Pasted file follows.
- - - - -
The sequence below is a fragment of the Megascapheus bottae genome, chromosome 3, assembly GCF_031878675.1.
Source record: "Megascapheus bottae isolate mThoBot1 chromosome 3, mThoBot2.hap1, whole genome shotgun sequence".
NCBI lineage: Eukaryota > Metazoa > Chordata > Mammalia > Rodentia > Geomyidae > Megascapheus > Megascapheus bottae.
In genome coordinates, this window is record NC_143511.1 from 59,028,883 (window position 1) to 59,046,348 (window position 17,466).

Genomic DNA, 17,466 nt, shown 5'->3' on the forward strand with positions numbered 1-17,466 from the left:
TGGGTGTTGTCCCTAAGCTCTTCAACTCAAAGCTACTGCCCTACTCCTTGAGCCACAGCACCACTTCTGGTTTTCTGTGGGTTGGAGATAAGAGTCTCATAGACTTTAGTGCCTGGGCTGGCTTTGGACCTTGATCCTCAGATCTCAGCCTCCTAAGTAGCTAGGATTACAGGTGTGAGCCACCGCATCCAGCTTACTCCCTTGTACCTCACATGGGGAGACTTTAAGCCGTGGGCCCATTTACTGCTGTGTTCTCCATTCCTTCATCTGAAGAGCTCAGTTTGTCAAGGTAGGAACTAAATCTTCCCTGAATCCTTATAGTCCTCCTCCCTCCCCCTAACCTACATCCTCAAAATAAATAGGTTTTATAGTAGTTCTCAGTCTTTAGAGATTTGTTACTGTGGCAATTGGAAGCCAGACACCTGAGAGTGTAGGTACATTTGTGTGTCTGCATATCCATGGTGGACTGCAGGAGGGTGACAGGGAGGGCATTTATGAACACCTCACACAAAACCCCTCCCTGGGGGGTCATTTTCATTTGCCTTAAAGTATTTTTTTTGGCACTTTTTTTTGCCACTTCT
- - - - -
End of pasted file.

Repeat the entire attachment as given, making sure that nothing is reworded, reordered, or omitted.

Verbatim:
The sequence below is a fragment of the Megascapheus bottae genome, chromosome 3, assembly GCF_031878675.1.
Source record: "Megascapheus bottae isolate mThoBot1 chromosome 3, mThoBot2.hap1, whole genome shotgun sequence".
NCBI lineage: Eukaryota > Metazoa > Chordata > Mammalia > Rodentia > Geomyidae > Megascapheus > Megascapheus bottae.
In genome coordinates, this window is record NC_143511.1 from 59,028,883 (window position 1) to 59,046,348 (window position 17,466).

Genomic DNA, 17,466 nt, shown 5'->3' on the forward strand with positions numbered 1-17,466 from the left:
TGGGTGTTGTCCCTAAGCTCTTCAACTCAAAGCTACTGCCCTACTCCTTGAGCCACAGCACCACTTCTGGTTTTCTGTGGGTTGGAGATAAGAGTCTCATAGACTTTAGTGCCTGGGCTGGCTTTGGACCTTGATCCTCAGATCTCAGCCTCCTAAGTAGCTAGGATTACAGGTGTGAGCCACCGCATCCAGCTTACTCCCTTGTACCTCACATGGGGAGACTTTAAGCCGTGGGCCCATTTACTGCTGTGTTCTCCATTCCTTCATCTGAAGAGCTCAGTTTGTCAAGGTAGGAACTAAATCTTCCCTGAATCCTTATAGTCCTCCTCCCTCCCCCTAACCTACATCCTCAAAATAAATAGGTTTTATAGTAGTTCTCAGTCTTTAGAGATTTGTTACTGTGGCAATTGGAAGCCAGACACCTGAGAGTGTAGGTACATTTGTGTGTCTGCATATCCATGGTGGACTGCAGGAGGGTGACAGGGAGGGCATTTATGAACACCTCACACAAAACCCCTCCCTGGGGGGTCATTTTCATTTGCCTTAAAGTATTTTTTTTGGCACTTTTTTTTGCCACTTCT